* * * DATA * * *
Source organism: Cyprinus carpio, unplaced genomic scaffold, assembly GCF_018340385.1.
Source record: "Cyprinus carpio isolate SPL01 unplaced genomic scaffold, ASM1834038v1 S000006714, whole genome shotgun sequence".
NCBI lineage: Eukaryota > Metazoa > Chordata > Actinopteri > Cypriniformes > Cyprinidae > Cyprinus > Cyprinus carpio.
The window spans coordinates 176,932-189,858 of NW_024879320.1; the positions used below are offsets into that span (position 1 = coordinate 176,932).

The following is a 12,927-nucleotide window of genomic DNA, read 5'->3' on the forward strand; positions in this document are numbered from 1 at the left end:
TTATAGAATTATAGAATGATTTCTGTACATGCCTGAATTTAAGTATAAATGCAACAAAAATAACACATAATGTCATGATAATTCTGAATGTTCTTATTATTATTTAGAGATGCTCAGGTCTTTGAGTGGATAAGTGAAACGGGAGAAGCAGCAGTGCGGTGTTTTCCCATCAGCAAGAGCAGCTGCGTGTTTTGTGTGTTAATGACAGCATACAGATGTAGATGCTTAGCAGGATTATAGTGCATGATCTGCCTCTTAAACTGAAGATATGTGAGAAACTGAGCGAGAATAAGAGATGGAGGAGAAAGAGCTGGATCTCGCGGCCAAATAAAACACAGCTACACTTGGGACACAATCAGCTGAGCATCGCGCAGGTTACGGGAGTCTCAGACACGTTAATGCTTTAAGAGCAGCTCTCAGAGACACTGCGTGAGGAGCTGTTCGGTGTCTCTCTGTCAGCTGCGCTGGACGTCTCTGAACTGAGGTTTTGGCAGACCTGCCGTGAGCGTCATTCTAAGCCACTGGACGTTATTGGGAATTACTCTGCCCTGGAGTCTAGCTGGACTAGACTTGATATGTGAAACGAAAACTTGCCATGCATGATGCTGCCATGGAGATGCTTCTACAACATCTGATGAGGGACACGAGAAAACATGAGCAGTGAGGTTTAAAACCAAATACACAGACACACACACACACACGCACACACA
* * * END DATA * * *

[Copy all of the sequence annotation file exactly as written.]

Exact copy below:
Source organism: Cyprinus carpio, unplaced genomic scaffold, assembly GCF_018340385.1.
Source record: "Cyprinus carpio isolate SPL01 unplaced genomic scaffold, ASM1834038v1 S000006714, whole genome shotgun sequence".
NCBI lineage: Eukaryota > Metazoa > Chordata > Actinopteri > Cypriniformes > Cyprinidae > Cyprinus > Cyprinus carpio.
The window spans coordinates 176,932-189,858 of NW_024879320.1; the positions used below are offsets into that span (position 1 = coordinate 176,932).

The following is a 12,927-nucleotide window of genomic DNA, read 5'->3' on the forward strand; positions in this document are numbered from 1 at the left end:
TTATAGAATTATAGAATGATTTCTGTACATGCCTGAATTTAAGTATAAATGCAACAAAAATAACACATAATGTCATGATAATTCTGAATGTTCTTATTATTATTTAGAGATGCTCAGGTCTTTGAGTGGATAAGTGAAACGGGAGAAGCAGCAGTGCGGTGTTTTCCCATCAGCAAGAGCAGCTGCGTGTTTTGTGTGTTAATGACAGCATACAGATGTAGATGCTTAGCAGGATTATAGTGCATGATCTGCCTCTTAAACTGAAGATATGTGAGAAACTGAGCGAGAATAAGAGATGGAGGAGAAAGAGCTGGATCTCGCGGCCAAATAAAACACAGCTACACTTGGGACACAATCAGCTGAGCATCGCGCAGGTTACGGGAGTCTCAGACACGTTAATGCTTTAAGAGCAGCTCTCAGAGACACTGCGTGAGGAGCTGTTCGGTGTCTCTCTGTCAGCTGCGCTGGACGTCTCTGAACTGAGGTTTTGGCAGACCTGCCGTGAGCGTCATTCTAAGCCACTGGACGTTATTGGGAATTACTCTGCCCTGGAGTCTAGCTGGACTAGACTTGATATGTGAAACGAAAACTTGCCATGCATGATGCTGCCATGGAGATGCTTCTACAACATCTGATGAGGGACACGAGAAAACATGAGCAGTGAGGTTTAAAACCAAATACACAGACACACACACACACACGCACACACA